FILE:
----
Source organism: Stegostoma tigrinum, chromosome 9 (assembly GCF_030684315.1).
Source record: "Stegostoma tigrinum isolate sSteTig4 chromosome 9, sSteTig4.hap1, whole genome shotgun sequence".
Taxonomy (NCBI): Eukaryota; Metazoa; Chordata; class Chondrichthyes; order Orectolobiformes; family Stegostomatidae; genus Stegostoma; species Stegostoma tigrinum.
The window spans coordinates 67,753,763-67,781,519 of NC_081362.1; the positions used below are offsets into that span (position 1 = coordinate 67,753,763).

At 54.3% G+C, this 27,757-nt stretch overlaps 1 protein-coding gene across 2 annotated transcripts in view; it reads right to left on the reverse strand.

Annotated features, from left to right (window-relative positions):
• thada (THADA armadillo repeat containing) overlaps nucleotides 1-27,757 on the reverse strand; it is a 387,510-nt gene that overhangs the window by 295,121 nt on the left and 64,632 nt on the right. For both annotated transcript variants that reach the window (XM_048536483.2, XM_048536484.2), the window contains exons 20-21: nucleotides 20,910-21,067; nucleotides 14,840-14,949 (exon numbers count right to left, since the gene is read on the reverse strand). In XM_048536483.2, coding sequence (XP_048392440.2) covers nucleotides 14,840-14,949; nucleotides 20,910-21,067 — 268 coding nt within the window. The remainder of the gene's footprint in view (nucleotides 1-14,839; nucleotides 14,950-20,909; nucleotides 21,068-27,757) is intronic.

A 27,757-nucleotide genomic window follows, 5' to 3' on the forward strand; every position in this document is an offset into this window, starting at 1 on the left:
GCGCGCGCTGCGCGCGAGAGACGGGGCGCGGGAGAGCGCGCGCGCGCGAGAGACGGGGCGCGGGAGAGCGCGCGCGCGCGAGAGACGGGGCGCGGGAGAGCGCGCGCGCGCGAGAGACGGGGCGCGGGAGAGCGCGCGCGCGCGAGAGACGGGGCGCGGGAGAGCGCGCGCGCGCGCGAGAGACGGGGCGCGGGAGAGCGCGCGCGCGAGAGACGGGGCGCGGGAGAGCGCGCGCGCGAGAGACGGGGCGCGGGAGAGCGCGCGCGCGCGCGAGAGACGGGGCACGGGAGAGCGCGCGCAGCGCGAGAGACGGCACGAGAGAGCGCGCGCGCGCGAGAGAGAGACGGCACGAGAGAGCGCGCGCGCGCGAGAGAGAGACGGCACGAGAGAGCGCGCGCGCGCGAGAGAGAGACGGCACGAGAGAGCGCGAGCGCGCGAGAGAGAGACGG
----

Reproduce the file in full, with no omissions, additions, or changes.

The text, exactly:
Source organism: Stegostoma tigrinum, chromosome 9 (assembly GCF_030684315.1).
Source record: "Stegostoma tigrinum isolate sSteTig4 chromosome 9, sSteTig4.hap1, whole genome shotgun sequence".
Taxonomy (NCBI): Eukaryota; Metazoa; Chordata; class Chondrichthyes; order Orectolobiformes; family Stegostomatidae; genus Stegostoma; species Stegostoma tigrinum.
The window spans coordinates 67,753,763-67,781,519 of NC_081362.1; the positions used below are offsets into that span (position 1 = coordinate 67,753,763).

At 54.3% G+C, this 27,757-nt stretch overlaps 1 protein-coding gene across 2 annotated transcripts in view; it reads right to left on the reverse strand.

Annotated features, from left to right (window-relative positions):
• thada (THADA armadillo repeat containing) overlaps nucleotides 1-27,757 on the reverse strand; it is a 387,510-nt gene that overhangs the window by 295,121 nt on the left and 64,632 nt on the right. For both annotated transcript variants that reach the window (XM_048536483.2, XM_048536484.2), the window contains exons 20-21: nucleotides 20,910-21,067; nucleotides 14,840-14,949 (exon numbers count right to left, since the gene is read on the reverse strand). In XM_048536483.2, coding sequence (XP_048392440.2) covers nucleotides 14,840-14,949; nucleotides 20,910-21,067 — 268 coding nt within the window. The remainder of the gene's footprint in view (nucleotides 1-14,839; nucleotides 14,950-20,909; nucleotides 21,068-27,757) is intronic.

A 27,757-nucleotide genomic window follows, 5' to 3' on the forward strand; every position in this document is an offset into this window, starting at 1 on the left:
GCGCGCGCTGCGCGCGAGAGACGGGGCGCGGGAGAGCGCGCGCGCGCGAGAGACGGGGCGCGGGAGAGCGCGCGCGCGCGAGAGACGGGGCGCGGGAGAGCGCGCGCGCGCGAGAGACGGGGCGCGGGAGAGCGCGCGCGCGCGAGAGACGGGGCGCGGGAGAGCGCGCGCGCGCGCGAGAGACGGGGCGCGGGAGAGCGCGCGCGCGAGAGACGGGGCGCGGGAGAGCGCGCGCGCGAGAGACGGGGCGCGGGAGAGCGCGCGCGCGCGCGAGAGACGGGGCACGGGAGAGCGCGCGCAGCGCGAGAGACGGCACGAGAGAGCGCGCGCGCGCGAGAGAGAGACGGCACGAGAGAGCGCGCGCGCGCGAGAGAGAGACGGCACGAGAGAGCGCGCGCGCGCGAGAGAGAGACGGCACGAGAGAGCGCGAGCGCGCGAGAGAGAGACGG